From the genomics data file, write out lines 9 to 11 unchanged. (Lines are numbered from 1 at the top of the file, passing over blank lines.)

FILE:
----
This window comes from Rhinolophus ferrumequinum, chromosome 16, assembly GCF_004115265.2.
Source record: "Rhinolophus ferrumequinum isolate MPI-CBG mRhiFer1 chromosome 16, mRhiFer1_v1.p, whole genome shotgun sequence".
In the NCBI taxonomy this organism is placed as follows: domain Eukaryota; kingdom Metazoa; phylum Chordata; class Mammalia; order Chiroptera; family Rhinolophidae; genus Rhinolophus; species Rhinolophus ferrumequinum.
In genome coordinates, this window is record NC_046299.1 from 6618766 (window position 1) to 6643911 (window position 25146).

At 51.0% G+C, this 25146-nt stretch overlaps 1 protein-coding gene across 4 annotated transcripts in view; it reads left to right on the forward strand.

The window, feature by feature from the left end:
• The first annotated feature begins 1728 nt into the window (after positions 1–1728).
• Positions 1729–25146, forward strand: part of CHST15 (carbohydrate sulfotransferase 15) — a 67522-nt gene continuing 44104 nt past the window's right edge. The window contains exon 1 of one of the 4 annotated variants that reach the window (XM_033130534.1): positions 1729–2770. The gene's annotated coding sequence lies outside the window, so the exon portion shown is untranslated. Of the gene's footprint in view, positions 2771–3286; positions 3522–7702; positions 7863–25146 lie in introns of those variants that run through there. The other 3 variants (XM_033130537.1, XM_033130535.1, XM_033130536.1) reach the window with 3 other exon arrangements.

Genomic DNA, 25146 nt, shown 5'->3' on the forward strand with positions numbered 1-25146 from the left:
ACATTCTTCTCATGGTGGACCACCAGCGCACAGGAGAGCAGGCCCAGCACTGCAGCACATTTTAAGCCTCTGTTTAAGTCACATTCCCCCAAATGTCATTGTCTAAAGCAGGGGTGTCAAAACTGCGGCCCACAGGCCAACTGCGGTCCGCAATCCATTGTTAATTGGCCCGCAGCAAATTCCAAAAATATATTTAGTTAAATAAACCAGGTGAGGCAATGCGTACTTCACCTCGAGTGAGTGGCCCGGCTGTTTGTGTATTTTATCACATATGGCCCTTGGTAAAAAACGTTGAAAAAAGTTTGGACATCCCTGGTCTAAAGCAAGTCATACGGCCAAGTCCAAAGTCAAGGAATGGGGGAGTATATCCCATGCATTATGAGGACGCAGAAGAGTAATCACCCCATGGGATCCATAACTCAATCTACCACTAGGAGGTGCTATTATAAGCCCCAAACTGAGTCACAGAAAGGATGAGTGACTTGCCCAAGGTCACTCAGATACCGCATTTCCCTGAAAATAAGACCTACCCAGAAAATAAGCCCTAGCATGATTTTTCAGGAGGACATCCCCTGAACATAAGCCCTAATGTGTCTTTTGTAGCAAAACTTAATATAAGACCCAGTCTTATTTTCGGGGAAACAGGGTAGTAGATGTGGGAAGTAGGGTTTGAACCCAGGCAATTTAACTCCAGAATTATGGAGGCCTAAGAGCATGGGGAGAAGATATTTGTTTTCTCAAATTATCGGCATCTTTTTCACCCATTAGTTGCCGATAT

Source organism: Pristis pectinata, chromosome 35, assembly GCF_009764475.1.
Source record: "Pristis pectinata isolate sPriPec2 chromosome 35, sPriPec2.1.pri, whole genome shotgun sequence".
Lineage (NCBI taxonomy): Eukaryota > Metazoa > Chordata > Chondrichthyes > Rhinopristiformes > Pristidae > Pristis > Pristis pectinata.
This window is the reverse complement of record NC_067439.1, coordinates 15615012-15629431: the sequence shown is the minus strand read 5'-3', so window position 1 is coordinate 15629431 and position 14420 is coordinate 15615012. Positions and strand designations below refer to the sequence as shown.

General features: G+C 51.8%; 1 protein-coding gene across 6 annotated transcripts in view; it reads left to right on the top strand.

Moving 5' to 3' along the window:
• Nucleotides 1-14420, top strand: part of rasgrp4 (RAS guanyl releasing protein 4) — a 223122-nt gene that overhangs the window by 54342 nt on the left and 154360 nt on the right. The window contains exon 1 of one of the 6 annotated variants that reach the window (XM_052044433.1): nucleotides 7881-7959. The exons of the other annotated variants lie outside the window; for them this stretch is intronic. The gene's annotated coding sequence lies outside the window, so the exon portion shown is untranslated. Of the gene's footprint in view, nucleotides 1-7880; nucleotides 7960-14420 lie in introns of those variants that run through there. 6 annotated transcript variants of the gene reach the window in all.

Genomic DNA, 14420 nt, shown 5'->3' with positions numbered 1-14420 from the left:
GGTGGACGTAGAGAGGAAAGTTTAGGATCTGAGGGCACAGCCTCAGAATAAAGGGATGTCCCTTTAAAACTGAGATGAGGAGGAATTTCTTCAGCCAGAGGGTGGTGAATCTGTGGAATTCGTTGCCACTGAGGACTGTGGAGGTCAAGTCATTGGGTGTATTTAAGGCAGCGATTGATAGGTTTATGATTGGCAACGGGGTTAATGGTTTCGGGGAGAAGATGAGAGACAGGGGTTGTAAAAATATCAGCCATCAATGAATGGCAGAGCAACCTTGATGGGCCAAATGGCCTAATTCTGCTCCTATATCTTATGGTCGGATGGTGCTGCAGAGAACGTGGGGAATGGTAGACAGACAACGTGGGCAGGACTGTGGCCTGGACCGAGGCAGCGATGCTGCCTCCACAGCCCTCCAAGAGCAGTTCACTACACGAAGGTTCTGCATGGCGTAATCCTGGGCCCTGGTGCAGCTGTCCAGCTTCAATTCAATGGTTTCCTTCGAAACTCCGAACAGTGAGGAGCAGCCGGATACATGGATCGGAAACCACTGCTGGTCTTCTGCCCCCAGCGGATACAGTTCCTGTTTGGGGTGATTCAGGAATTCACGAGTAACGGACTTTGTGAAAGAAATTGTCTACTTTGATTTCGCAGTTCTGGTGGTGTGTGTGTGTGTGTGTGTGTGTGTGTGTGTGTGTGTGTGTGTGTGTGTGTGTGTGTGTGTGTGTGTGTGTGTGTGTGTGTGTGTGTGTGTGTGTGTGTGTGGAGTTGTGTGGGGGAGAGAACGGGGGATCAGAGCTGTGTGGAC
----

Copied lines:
Genomic DNA, 25146 nt, shown 5'->3' on the forward strand with positions numbered 1-25146 from the left:
ACATTCTTCTCATGGTGGACCACCAGCGCACAGGAGAGCAGGCCCAGCACTGCAGCACATTTTAAGCCTCTGTTTAAGTCACATTCCCCCAAATGTCATTGTCTAAAGCAGGGGTGTCAAAACTGCGGCCCACAGGCCAACTGCGGTCCGCAATCCATTGTTAATTGGCCCGCAGCAAATTCCAAAAATATATTTAGTTAAATAAACCAGGTGAGGCAATGCGTACTTCACCTCGAGTGAGTGGCCCGGCTGTTTGTGTATTTTATCACATATGGCCCTTGGTAAAAAACGTTGAAAAAAGTTTGGACATCCCTGGTCTAAAGCAAGTCATACGGCCAAGTCCAAAGTCAAGGAATGGGGGAGTATATCCCATGCATTATGAGGACGCAGAAGAGTAATCACCCCATGGGATCCATAACTCAATCTACCACTAGGAGGTGCTATTATAAGCCCCAAACTGAGTCACAGAAAGGATGAGTGACTTGCCCAAGGTCACTCAGATACCGCATTTCCCTGAAAATAAGACCTACCCAGAAAATAAGCCCTAGCATGATTTTTCAGGAGGACATCCCCTGAACATAAGCCCTAATGTGTCTTTTGTAGCAAAACTTAATATAAGACCCAGTCTTATTTTCGGGGAAACAGGGTAGTAGATGTGGGAAGTAGGGTTTGAACCCAGGCAATTTAACTCCAGAATTATGGAGGCCTAAGAGCATGGGGAGAAGATATTTGTTTTCTCAAATTATCGGCATCTTTTTCACCCATTAGTTGCCGATAT

Source organism: Pristis pectinata, chromosome 35, assembly GCF_009764475.1.